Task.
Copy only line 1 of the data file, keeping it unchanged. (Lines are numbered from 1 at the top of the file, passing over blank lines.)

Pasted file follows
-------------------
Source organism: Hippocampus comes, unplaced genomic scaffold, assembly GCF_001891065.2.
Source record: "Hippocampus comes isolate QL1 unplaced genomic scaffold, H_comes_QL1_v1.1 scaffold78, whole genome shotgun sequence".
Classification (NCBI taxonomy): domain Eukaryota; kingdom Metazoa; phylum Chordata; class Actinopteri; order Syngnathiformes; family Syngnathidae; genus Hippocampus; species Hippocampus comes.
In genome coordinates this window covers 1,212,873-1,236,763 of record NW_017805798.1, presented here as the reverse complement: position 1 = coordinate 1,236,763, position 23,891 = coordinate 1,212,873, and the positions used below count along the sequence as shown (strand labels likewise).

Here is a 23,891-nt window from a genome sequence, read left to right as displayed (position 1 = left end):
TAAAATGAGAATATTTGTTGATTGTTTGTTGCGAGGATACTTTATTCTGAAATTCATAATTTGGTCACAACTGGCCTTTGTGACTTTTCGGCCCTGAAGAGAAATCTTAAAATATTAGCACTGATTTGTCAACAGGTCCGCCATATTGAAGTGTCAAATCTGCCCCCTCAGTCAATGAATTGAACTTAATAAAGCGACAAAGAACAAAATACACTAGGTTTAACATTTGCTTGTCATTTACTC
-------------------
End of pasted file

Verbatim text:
Source organism: Hippocampus comes, unplaced genomic scaffold, assembly GCF_001891065.2.